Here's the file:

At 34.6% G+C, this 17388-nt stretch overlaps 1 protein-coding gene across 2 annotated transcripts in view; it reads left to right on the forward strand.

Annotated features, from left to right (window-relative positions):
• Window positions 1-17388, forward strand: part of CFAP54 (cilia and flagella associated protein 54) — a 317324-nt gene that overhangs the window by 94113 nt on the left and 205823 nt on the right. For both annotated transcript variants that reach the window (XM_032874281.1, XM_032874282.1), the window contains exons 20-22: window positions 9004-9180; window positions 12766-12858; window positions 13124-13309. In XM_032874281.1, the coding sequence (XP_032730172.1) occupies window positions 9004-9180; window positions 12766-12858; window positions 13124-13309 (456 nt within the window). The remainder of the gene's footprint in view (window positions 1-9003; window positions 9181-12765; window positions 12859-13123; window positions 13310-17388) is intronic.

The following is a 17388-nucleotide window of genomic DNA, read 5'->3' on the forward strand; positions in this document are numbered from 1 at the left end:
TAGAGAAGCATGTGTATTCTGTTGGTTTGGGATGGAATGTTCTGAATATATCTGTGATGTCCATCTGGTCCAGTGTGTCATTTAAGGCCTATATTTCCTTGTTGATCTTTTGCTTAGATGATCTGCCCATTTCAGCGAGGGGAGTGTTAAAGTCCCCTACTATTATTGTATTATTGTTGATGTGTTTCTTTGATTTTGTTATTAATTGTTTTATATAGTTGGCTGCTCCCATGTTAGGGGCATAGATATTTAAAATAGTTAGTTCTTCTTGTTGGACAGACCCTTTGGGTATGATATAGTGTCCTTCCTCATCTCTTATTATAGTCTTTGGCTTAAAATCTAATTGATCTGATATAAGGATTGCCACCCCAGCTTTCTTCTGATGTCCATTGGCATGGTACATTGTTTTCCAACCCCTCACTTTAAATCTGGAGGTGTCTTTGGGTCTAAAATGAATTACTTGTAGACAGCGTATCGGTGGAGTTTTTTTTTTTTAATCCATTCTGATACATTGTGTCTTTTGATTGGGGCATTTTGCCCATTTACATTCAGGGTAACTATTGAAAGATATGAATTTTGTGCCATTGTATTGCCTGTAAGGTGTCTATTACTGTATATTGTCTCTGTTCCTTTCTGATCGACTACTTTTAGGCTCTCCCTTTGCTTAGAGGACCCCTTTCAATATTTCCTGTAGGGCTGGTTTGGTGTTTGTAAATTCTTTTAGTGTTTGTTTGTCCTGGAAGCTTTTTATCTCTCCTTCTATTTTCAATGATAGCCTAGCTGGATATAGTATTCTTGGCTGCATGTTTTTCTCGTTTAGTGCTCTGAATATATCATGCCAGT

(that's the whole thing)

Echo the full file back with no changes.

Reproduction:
At 34.6% G+C, this 17388-nt stretch overlaps 1 protein-coding gene across 2 annotated transcripts in view; it reads left to right on the forward strand.

Annotated features, from left to right (window-relative positions):
• Window positions 1-17388, forward strand: part of CFAP54 (cilia and flagella associated protein 54) — a 317324-nt gene that overhangs the window by 94113 nt on the left and 205823 nt on the right. For both annotated transcript variants that reach the window (XM_032874281.1, XM_032874282.1), the window contains exons 20-22: window positions 9004-9180; window positions 12766-12858; window positions 13124-13309. In XM_032874281.1, the coding sequence (XP_032730172.1) occupies window positions 9004-9180; window positions 12766-12858; window positions 13124-13309 (456 nt within the window). The remainder of the gene's footprint in view (window positions 1-9003; window positions 9181-12765; window positions 12859-13123; window positions 13310-17388) is intronic.

The following is a 17388-nucleotide window of genomic DNA, read 5'->3' on the forward strand; positions in this document are numbered from 1 at the left end:
TAGAGAAGCATGTGTATTCTGTTGGTTTGGGATGGAATGTTCTGAATATATCTGTGATGTCCATCTGGTCCAGTGTGTCATTTAAGGCCTATATTTCCTTGTTGATCTTTTGCTTAGATGATCTGCCCATTTCAGCGAGGGGAGTGTTAAAGTCCCCTACTATTATTGTATTATTGTTGATGTGTTTCTTTGATTTTGTTATTAATTGTTTTATATAGTTGGCTGCTCCCATGTTAGGGGCATAGATATTTAAAATAGTTAGTTCTTCTTGTTGGACAGACCCTTTGGGTATGATATAGTGTCCTTCCTCATCTCTTATTATAGTCTTTGGCTTAAAATCTAATTGATCTGATATAAGGATTGCCACCCCAGCTTTCTTCTGATGTCCATTGGCATGGTACATTGTTTTCCAACCCCTCACTTTAAATCTGGAGGTGTCTTTGGGTCTAAAATGAATTACTTGTAGACAGCGTATCGGTGGAGTTTTTTTTTTTTAATCCATTCTGATACATTGTGTCTTTTGATTGGGGCATTTTGCCCATTTACATTCAGGGTAACTATTGAAAGATATGAATTTTGTGCCATTGTATTGCCTGTAAGGTGTCTATTACTGTATATTGTCTCTGTTCCTTTCTGATCGACTACTTTTAGGCTCTCCCTTTGCTTAGAGGACCCCTTTCAATATTTCCTGTAGGGCTGGTTTGGTGTTTGTAAATTCTTTTAGTGTTTGTTTGTCCTGGAAGCTTTTTATCTCTCCTTCTATTTTCAATGATAGCCTAGCTGGATATAGTATTCTTGGCTGCATGTTTTTCTCGTTTAGTGCTCTGAATATATCATGCCAGT